if the test shows that the modem is not throttling, determining an upstream data rate for the modem using a third series of ICMP pings of various sizes having a time-to-live of one.
5. The method of claim 4, wherein transmitting the first series of pings comprises transmitting the first series of pings to an Internet Service Provider (ISP).
6. The method of claim 4, wherein transmitting the second series of pings comprises transmitting the second series of pings to an Internet Service Provider (ISP).
Description
TECHNICAL FIELD

The present disclosure relates generally to networks, and more particularly to the estimation of the upstream data rate for network.

BACKGROUND

Common Internet access methods include the use of cable modems or Digital Subscriber Line (DSL). These access methods have a limited amount of upstream bandwidth to accommodate the flow of data to the Internet. However, applications such as Voice over IP (VoIP) will malfunction unless a certain amount of upstream bandwidth is reserved or guaranteed. For example, effective communication through VoIP generally requires a delay of no greater than 100 to 150 milliseconds. The limited upstream bandwidth provided by conventional Internet access methods such as DSL or cable modems is a factor in this delay. If too little upstream data rate is available, the voice data rate is slowed such that the acceptable delay limit will be violated. For example, VoIP implemented with a G.711 codec may require up to 100 kbps in upstream data rate. But note that a VoIP caller may also be emailing others while speaking. In addition, other users of a network serviced by the Internet access method may also be sending data to the Internet. Thus, the network may implement some form of Quality of Service (QoS) to appropriately prioritize data packets. To implement QoS intelligently, a measure of the upstream bandwidth is usually necessary. For example, if the upstream bandwidth is ample enough to accommodate all the upstream data traffic, there would be no need to restrict the transmission of lower-priority data packets. Conversely, if the upstream bandwidth is particularly limited, the transmission of lower-priority data packets may need to be restricted. For example, it is common for a configuration page for a home router to simply ask the user what is the upstream bandwidth. Because cable or DSL modems are generally transparent to the router, a typical user has no intelligent way of assessing the upstream bandwidth. Some network devices such as routers calculate the upstream bandwidth by sending data to a server on the Internet. The upstream data rate (and hence bandwidth) may then be calculated by measuring the time necessary to upload the data to the server. But such a server must be maintained for this purpose and the measurement time taken is the entire transmission time to the server, not just the upstream rate of the Internet access method.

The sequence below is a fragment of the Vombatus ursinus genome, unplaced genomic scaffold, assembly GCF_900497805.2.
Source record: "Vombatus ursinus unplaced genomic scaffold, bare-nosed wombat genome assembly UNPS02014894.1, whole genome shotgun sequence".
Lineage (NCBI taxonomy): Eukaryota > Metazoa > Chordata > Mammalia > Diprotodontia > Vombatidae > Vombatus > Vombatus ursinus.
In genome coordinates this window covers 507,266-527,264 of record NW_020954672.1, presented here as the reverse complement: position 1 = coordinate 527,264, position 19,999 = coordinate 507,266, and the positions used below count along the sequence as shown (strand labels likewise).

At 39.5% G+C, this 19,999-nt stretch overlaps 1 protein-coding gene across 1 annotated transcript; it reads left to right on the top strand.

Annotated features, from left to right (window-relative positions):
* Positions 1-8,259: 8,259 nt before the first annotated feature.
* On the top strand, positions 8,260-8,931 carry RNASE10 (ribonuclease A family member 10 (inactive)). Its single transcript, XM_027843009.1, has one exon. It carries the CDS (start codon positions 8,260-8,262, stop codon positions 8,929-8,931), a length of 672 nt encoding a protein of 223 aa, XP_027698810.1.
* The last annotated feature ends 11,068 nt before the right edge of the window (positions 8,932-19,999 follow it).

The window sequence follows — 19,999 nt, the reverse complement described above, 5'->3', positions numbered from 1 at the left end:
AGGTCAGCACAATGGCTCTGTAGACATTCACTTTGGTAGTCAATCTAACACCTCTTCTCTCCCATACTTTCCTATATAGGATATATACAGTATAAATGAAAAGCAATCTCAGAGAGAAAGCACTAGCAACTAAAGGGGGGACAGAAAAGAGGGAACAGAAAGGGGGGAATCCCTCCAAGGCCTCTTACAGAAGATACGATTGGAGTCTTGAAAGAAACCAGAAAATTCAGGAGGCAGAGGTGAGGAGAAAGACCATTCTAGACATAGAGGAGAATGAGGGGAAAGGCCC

Accordingly, there is a need in the art for improved upstream bandwidth estimation techniques.

OVERVIEW

In one embodiment, a device is provided that includes: a transceiver operable to transmit packets to and receive packets from a modem; and a logic engine configured to transmit first packets at a rate through an upstream path for a modem to an Internet node such that no throttling is triggered in the modem, the logic engine being further configured to transmit second packets through the upstream path for the modem to the Internet node at a rate sufficient to trigger throttling in the modem if the modem implements throttling, the logic engine being further configured to compare an average transmission time for first packets to an average transmission time for the second packets to determine whether the modem implements throttling.